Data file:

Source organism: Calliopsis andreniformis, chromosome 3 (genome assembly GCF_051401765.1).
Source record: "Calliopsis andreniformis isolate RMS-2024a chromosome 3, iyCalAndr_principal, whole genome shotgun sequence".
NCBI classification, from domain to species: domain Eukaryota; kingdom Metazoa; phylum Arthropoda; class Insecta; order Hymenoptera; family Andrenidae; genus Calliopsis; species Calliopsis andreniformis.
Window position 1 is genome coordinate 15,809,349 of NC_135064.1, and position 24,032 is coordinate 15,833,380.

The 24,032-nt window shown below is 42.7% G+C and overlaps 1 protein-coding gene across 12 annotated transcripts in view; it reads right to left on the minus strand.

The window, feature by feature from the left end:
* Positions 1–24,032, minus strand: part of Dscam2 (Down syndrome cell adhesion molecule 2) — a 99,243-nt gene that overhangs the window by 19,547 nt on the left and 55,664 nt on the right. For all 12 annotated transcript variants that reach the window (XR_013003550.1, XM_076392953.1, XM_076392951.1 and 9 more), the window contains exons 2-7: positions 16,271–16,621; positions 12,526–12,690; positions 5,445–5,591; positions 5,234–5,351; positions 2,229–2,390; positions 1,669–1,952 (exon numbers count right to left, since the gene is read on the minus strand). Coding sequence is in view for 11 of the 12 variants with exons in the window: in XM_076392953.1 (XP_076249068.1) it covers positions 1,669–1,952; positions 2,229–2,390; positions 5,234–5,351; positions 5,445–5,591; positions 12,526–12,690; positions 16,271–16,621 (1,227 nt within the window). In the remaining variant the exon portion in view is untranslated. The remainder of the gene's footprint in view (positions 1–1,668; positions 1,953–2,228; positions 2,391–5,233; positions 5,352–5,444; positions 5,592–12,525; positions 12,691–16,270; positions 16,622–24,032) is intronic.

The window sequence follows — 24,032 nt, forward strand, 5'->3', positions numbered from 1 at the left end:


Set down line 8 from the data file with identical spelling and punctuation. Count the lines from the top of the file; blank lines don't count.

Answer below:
The window sequence follows — 24,032 nt, forward strand, 5'->3', positions numbered from 1 at the left end: